Another criteria that I look at is how the company survives during downturns in the market. I like to see the balance sheet, income statement and cash flow statement. Were they able to still be profitable during this time? Did they take a dip in their sales and revenue and by how much? While I understand that this past performance is not always indicative of future performance, it gives me an idea of what the market thought about them during volatility. I don’t make a decision solely on this information, but it gives me more of a complete picture of the history of the company.
Finally, I like to see what the company has done as a benchmark against the stock market. Again, I’m a broken record by saying past performance is not indicative of future performance. This just gives me a benchmark to see how the company has performed relative to the broader market. If the company has beaten the S&P 500 each year for the past five years by two percentage points, I dig further to understand why.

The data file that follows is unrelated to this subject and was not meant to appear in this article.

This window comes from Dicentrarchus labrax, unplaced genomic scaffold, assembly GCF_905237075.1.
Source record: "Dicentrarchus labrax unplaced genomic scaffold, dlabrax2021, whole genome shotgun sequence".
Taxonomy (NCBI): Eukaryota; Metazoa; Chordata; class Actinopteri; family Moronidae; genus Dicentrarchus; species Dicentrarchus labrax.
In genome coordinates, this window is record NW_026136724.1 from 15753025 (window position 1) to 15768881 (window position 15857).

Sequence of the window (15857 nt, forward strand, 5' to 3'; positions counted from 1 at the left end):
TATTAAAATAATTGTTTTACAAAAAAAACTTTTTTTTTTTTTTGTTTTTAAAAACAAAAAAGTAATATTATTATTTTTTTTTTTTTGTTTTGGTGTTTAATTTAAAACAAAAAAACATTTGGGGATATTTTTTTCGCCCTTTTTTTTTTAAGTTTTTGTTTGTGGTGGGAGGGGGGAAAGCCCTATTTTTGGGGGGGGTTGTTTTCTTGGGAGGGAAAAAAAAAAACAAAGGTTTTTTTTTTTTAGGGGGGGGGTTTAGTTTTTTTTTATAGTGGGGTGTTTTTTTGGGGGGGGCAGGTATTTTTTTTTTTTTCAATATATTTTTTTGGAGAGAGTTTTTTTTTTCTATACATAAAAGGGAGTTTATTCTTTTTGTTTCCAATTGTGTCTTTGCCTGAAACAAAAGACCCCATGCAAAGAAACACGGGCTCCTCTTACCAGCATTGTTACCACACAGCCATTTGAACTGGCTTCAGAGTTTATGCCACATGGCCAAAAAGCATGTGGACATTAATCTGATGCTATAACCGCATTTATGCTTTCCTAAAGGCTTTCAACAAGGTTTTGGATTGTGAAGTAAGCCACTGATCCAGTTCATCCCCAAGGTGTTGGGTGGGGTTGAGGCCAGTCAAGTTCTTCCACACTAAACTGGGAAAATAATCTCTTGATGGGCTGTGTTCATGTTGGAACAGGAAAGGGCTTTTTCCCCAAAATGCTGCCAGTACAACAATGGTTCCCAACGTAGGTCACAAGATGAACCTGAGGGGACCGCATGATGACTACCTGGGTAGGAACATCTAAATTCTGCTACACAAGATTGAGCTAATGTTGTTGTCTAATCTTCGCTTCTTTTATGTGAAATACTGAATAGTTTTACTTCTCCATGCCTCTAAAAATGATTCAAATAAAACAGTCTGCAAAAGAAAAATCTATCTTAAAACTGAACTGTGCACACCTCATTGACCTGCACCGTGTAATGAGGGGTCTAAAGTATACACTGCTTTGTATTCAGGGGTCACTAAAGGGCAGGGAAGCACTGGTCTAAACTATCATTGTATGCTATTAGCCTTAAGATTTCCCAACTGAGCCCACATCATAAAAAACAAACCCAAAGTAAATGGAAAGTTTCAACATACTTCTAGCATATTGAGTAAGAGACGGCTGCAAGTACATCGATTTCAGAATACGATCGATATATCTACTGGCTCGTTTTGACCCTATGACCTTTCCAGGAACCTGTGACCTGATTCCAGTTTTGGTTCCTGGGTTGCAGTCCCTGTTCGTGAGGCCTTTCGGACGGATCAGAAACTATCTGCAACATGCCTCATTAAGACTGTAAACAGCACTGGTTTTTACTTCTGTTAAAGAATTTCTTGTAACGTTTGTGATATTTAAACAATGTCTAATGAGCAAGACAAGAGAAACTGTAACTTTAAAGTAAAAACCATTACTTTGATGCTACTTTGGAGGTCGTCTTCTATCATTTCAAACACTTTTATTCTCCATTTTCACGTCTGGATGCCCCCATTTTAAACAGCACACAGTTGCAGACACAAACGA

For instance, there was a company that I was researching called Cal-Maine (stock ticker CALM) that owns 25% of the fresh egg market. I was trying to understand why they were doing so well compared to the S&P 500. In my research, I found that the Avian Flu had wiped out much of the hen population. This caused a spike in egg prices and caused CALM stock price to shoot up. As I continued to read, I found that the hen population was slowly rebuilding and that while it may be a great long-term stock to own, the stock price could stay down for the foreseeable future.
While those are the criteria that I look at, by no means do I encourage anyone to invest like I do. I simply wanted to explain why I invest the 10% of my portfolio the way I do. With that said, a couple of years ago after I had significantly funded my retirement portfolio, I decided to learn more about the stock market. After reading tons and tons of books like The Intelligent Investor and Motley Fool Million Dollar Portfolio: How to Build and Grow a Panic-Proof Investment Portfolio, I decided that I wanted to be like Warren Buffett and buy a near monopoly with a huge moat that wouldn’t get disrupted by changing technology. But then again who doesn’t 🙂